The photography giant's filing for bankruptcy evokes nostalgia in an old-timer.

The light has gone out of the darkroom, till yesterday a part of every photographer's life.

Some time ago, the death-knell was sounded on photography's other accessories too - film negatives and transparencies, Bromide papers on which the pictures were printed and, of course, the film-based camera.

So when American photography giant Kodak filed for bankruptcy earlier this month, it was bound to take a piece of everyone's memory. At least, everyone born before Neil Armstrong set foot on the Moon.

For, Kodak has played a large part in creating and archiving the collective memory of our times - both amateur and professional.

Personally, I have extensively used Kodak's colour and black-and-white films, film-developing chemicals and, later, the iconic Kodakchrome colour transparencies.

The last time I used a Kodak product was in 2001, with the DSC 520 camera. And as Kodak's photographic avatar fades out, I feel a sense of nostalgia about those non-digital images. When pictures were captured on film negatives, processed in a darkroom with only a red-bulb shining and some odd-smelling chemicals… all coming together magically to create a photograph. The very process makes you fall in love with the art. I did, watching an image on negative translating into a picture on paper. Words like T Max, Tri-X, D76 D163 (names of films and chemicals) will remain an integral part of my memory.

But Kodak was not just for professionals; it was a household name through its cameras and films.

With Kodak's bankruptcy, the romantic may mourn the death of the old. But in business, it is the story of a pioneer unable to build on its huge head-start. Eastman Kodak Co came into being around 1880 and was a major player in both amateur and professional photography till the end of last century, but new-age digital products and companies pushed Kodak off the centre stage. Other Japanese and German companies such as Canon, Nikon and Leica eventually played a larger role in photography.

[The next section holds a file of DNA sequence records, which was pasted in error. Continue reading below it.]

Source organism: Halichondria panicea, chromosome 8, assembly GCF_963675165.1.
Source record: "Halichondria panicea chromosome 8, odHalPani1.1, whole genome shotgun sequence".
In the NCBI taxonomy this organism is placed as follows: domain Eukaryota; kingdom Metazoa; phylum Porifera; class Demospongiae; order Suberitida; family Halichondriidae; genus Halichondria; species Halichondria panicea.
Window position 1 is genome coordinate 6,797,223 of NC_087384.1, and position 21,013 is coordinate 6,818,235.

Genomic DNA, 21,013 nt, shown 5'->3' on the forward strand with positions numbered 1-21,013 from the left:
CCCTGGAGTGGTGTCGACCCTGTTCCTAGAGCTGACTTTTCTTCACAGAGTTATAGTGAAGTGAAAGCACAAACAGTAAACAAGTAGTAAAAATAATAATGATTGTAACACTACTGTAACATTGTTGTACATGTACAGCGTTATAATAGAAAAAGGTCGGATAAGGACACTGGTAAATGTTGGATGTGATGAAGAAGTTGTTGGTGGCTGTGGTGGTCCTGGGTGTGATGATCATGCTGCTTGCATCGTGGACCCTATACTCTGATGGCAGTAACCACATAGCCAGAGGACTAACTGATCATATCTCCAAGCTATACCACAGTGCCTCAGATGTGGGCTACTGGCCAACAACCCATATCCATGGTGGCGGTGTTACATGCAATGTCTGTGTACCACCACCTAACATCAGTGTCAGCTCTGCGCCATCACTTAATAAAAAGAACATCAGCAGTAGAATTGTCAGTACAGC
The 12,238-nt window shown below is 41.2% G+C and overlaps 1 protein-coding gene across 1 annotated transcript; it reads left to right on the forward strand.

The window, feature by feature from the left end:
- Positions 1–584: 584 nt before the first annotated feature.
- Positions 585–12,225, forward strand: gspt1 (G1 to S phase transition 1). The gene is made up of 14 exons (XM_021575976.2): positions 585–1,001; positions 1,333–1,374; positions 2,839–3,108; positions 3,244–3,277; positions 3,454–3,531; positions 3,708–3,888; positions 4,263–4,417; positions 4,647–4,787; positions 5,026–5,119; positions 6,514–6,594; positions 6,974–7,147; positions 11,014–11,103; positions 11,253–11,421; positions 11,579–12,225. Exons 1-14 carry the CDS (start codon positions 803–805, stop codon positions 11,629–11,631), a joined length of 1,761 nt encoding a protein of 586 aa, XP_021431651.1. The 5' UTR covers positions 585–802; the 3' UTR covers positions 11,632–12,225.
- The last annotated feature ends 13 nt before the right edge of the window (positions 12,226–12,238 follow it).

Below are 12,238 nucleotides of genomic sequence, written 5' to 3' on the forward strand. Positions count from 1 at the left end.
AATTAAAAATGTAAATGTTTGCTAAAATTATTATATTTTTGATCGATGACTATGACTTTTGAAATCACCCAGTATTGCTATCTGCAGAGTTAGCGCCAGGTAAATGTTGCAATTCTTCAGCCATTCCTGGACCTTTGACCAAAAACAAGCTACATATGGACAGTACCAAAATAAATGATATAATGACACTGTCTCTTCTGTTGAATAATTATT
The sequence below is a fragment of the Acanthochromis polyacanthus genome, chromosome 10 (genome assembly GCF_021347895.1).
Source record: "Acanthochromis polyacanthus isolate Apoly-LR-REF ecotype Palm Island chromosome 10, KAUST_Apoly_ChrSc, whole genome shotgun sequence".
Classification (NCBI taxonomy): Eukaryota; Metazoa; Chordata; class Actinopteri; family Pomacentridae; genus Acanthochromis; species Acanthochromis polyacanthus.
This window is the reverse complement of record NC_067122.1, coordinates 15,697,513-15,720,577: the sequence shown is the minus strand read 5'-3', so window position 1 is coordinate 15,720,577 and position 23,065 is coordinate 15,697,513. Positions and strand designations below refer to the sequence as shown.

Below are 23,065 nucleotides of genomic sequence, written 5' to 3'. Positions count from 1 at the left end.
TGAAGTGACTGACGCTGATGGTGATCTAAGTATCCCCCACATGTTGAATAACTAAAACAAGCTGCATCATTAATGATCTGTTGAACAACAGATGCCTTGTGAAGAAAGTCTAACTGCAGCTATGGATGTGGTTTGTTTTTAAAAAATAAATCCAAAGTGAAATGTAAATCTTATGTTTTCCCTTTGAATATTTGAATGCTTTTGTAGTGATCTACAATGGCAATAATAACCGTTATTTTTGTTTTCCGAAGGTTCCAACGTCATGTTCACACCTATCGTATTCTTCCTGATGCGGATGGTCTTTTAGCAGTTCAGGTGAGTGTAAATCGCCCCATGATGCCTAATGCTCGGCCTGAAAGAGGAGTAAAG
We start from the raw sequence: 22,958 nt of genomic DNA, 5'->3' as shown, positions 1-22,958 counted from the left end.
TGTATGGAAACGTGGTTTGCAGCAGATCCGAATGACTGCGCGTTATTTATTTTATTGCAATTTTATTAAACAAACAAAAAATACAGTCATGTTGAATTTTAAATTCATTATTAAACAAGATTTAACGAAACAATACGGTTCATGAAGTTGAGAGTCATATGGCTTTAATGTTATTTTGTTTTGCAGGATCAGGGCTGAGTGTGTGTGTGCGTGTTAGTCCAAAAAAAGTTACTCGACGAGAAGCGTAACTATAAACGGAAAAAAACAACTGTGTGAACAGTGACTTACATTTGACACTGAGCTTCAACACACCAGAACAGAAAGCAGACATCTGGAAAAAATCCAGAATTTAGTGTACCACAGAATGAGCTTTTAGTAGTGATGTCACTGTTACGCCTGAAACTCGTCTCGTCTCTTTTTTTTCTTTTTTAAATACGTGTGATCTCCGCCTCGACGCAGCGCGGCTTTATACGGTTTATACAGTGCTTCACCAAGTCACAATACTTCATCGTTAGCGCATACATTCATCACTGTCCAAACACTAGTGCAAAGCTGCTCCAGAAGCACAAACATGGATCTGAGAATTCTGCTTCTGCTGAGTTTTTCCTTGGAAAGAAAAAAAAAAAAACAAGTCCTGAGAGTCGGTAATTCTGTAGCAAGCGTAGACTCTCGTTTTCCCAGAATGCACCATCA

As digital technology replaced film, young photographers may never understand what Kodak meant in its time.

A youngster learning photography in the last two decades would have hardly used any Kodak products. It is now more about speed and the comfort of knowing what you are photographing, thanks to the digital screen that shows the photographer what he or she is focusing on. Megapixels and sensors have replaced films and prints. And the word ‘darkroom' raises eyebrows among the younger photographers.

It is sad that Kodak was unable to adapt to newer digital technologies despite its iconic status and financial might. Its reluctance to develop digital cameras and invest in high-end digital technology spelt its doom. Kodak may have once been synonymous with photography. But photography is all about capturing the moment, and the pity is that Kodak could not seize its moment.

(The author is a photojournalist and co-founder of Udaan School of Photography.)

(This article was published on January 26, 2012)
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